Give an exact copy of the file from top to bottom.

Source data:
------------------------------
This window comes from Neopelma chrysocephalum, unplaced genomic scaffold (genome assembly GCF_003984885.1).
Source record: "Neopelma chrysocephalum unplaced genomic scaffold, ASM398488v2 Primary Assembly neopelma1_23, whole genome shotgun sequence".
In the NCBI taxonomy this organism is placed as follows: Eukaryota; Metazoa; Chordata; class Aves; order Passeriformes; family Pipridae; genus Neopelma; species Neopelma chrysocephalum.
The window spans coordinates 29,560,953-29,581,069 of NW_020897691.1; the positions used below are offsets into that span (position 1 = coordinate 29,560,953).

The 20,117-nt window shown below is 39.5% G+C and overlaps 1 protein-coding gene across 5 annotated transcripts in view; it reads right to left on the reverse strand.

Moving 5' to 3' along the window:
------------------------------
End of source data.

This window comes from Neopelma chrysocephalum, unplaced genomic scaffold (genome assembly GCF_003984885.1).
Source record: "Neopelma chrysocephalum unplaced genomic scaffold, ASM398488v2 Primary Assembly neopelma1_23, whole genome shotgun sequence".
In the NCBI taxonomy this organism is placed as follows: Eukaryota; Metazoa; Chordata; class Aves; order Passeriformes; family Pipridae; genus Neopelma; species Neopelma chrysocephalum.
The window spans coordinates 29,560,953-29,581,069 of NW_020897691.1; the positions used below are offsets into that span (position 1 = coordinate 29,560,953).

The 20,117-nt window shown below is 39.5% G+C and overlaps 1 protein-coding gene across 5 annotated transcripts in view; it reads right to left on the reverse strand.

Moving 5' to 3' along the window: